Can the Bruins lowly offense bring success in the playoffs?


bruins1.jpgBoston Bruins vs. New York Rangers
12:30 p.m. EST – Sunday, March 21, 2010
Live on NBC

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I know it’s tough to do, but it’s something that is key to winning
games that the Boston Bruins are having major problems actually doing:
scoring goals. The Bruins are dead last in the NHL in goals scored per
game, and somehow still find themselves in position to make the
playoffs. Heck, they’re actually in a playoff spot right now.

if they are able to hold onto a playoff position, what’s the chance
they are going to be successful in the playoffs? Has any team recently
been able to actually have success in the playoffs, even if they were in
the bottom five in the NHL is scoring? The answer will not surprise you
at all.

History is not on Boston’s side.

I only took
a look at the scoring stats for playoff teams since the lockout, since
that’s when the NHL changed the rules up to make scoring so much

There’s actually been a surprisingly high number of teams
able to make the playoffs with a bottom-five offense; the 05-06 Calgary
Flames, the 06-07 New Jersey Devils, the 07-08 Devils and Anaheim Ducks,
and the 08-09 New York Rangers. All of these teams made it to the
playoffs with incredibly sub-par offenses; the Flames in 2006 were even
division winners. None of these were dead least in offense, however.

Yet only the Devils in 2006-07 were able to
actually get out of the first round; they promptly lost in the second
round, and were dominated by the Ottawa Senators.

Defense alone will not win

The old adage, especially in football but even
in hockey from ten years ago, was that great defense and goaltending
could carry you to a championship. The Devils alone are proof that this
does not work any more in today’s NHL. They have the great Martin
Brodeur and the world’s stingiest defensive system; even they could not
muster much of a fight without the ability to put the puck in the net.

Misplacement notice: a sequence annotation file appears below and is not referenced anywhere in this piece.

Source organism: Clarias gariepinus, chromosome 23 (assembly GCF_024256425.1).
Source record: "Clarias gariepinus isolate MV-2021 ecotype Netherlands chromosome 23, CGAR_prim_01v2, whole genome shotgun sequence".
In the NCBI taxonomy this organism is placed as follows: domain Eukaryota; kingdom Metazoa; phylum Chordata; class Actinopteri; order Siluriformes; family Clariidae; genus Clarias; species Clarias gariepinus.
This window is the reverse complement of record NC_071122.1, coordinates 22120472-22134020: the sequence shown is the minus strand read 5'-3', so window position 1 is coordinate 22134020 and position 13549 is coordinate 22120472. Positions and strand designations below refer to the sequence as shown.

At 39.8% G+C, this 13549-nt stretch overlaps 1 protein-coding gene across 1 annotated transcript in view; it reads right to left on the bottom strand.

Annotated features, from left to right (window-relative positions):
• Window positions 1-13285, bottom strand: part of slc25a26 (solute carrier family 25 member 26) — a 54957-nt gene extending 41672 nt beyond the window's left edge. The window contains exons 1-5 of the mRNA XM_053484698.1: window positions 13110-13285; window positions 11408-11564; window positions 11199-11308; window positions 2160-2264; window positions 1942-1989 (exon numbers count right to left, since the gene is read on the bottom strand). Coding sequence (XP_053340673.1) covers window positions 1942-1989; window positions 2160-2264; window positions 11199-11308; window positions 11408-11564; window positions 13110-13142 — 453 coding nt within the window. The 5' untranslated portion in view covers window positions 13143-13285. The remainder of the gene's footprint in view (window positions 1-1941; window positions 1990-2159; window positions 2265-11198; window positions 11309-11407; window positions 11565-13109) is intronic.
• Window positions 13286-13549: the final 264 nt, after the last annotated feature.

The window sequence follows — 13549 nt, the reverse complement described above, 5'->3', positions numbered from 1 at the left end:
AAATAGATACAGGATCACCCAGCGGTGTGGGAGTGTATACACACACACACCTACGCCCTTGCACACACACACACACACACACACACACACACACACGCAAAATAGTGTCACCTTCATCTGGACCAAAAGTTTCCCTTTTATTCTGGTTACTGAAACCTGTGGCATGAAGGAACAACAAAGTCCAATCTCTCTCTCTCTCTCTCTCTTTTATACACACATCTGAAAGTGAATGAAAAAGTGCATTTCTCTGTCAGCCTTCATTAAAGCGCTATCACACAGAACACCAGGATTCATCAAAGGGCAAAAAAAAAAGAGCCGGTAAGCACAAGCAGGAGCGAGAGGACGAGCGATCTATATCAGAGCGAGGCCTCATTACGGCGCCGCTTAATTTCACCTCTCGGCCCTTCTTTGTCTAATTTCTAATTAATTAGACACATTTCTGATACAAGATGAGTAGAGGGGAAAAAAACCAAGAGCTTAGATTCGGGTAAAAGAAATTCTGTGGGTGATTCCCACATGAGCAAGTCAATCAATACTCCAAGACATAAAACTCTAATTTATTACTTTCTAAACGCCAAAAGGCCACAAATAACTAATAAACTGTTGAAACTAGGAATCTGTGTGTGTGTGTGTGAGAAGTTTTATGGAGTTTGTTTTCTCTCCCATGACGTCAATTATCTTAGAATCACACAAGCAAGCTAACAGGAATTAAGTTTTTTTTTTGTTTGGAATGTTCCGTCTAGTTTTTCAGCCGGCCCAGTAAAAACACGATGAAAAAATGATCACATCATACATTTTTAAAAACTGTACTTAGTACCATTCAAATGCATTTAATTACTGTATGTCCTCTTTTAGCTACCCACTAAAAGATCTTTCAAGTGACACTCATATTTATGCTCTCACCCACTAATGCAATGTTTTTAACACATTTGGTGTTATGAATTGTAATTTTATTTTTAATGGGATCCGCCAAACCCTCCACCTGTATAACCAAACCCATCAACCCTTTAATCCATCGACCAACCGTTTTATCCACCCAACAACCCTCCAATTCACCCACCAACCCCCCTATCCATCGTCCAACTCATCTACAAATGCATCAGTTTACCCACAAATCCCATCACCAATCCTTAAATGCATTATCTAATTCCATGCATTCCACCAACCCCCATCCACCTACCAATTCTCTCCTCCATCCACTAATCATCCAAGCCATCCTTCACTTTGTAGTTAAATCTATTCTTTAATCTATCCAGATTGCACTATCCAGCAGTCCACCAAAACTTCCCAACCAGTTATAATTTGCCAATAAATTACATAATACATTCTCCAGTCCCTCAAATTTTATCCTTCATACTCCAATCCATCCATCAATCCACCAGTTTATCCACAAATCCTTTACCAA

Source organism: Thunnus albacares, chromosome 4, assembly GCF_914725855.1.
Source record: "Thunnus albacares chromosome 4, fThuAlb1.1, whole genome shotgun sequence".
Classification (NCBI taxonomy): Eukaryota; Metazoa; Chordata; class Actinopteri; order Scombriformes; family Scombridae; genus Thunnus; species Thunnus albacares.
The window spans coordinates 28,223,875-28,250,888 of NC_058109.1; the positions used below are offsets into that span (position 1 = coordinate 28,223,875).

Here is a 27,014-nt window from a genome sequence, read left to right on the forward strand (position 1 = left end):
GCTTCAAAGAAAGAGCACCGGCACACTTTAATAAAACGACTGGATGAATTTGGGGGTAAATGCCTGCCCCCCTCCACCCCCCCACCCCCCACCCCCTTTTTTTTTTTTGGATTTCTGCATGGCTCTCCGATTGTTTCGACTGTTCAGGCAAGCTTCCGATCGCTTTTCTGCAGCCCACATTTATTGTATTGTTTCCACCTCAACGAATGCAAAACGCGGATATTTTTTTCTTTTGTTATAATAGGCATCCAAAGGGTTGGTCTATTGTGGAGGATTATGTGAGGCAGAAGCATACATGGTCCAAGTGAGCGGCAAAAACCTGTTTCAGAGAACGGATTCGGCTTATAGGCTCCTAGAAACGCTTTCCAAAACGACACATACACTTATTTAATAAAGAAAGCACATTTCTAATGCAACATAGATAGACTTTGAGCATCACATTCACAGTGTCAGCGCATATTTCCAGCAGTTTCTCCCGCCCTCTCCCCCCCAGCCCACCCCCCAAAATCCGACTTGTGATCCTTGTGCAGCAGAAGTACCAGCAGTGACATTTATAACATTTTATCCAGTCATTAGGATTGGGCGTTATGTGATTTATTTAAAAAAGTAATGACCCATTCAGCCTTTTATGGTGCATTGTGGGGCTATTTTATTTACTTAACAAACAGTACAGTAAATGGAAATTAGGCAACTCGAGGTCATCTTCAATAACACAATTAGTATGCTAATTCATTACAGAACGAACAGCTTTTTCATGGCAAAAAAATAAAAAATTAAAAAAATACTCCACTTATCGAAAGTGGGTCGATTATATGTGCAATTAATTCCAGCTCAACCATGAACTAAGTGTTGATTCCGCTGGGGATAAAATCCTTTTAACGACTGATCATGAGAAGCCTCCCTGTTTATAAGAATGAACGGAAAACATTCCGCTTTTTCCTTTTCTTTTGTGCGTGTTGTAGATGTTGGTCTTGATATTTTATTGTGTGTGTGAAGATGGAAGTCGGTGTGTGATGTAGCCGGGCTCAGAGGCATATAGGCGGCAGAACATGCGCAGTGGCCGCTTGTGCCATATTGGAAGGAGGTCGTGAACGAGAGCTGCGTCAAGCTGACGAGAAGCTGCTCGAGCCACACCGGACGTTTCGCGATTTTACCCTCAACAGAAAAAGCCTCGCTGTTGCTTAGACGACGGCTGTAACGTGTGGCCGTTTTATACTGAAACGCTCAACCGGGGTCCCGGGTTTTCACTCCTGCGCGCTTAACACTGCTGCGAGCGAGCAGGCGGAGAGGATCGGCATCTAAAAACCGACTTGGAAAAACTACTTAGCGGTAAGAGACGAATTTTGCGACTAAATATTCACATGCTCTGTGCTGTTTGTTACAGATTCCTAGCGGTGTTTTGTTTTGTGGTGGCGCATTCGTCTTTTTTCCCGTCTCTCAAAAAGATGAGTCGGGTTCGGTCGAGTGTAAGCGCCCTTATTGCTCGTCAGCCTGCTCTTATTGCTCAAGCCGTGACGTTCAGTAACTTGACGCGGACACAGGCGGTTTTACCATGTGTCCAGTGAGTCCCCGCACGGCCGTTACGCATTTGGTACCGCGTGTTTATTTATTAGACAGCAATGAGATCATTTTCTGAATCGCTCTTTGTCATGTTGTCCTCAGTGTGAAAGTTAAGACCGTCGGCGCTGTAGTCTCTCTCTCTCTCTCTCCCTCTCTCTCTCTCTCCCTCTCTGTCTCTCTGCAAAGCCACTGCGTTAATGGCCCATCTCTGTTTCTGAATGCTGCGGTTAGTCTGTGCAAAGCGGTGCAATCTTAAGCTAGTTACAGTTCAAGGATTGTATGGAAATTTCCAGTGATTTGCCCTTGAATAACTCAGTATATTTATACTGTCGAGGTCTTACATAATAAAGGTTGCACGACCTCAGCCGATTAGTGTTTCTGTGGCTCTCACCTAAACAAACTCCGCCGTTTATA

team, for the most part, that is in the playoffs will have
good-to-great goaltending; it’s the ability to overcome your opponent’s
defense and goaltending that drives teams on to the next round. Goals
are at a premium once the playoffs start, and teams need the ability to
actually put points on the scoreboard to even have a shot at advancing.

now what?

The Bruins have more
problems right now then just
an inability to score; they have no fight, no motivation and supposedly
their locker room is falling apart
. Perhaps the offense is the
least of their worries — although I’m pretty certain it’s a major
concern — as they try to get their team to actually start playing
together again.

The Marc Savard injury is painful for this team to
bear, but fans cannot blame his absence for the lack of offense; Boston couldn’t score to save their life long before he was lost for,
most likely, the season.

The Bruins have to actually make
the playoffs first and that’s a sticky situation at best at this point. Could
they have success once they get there, even with Tuukka Rask playing out
of his mind? The history books — well, the recent ones — say no.

Video: Dylan Larkin adds to his rookie goals lead

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So far, the 2015-16 crop of rookies is living up to the hype, if not exceeding it. Connor McDavid‘s unfortunate injury hasn’t even derailed this year’s crop.

The Detroit Red Wings are watching their own blue chip blossom, as Dylan Larkin is making an instant impact.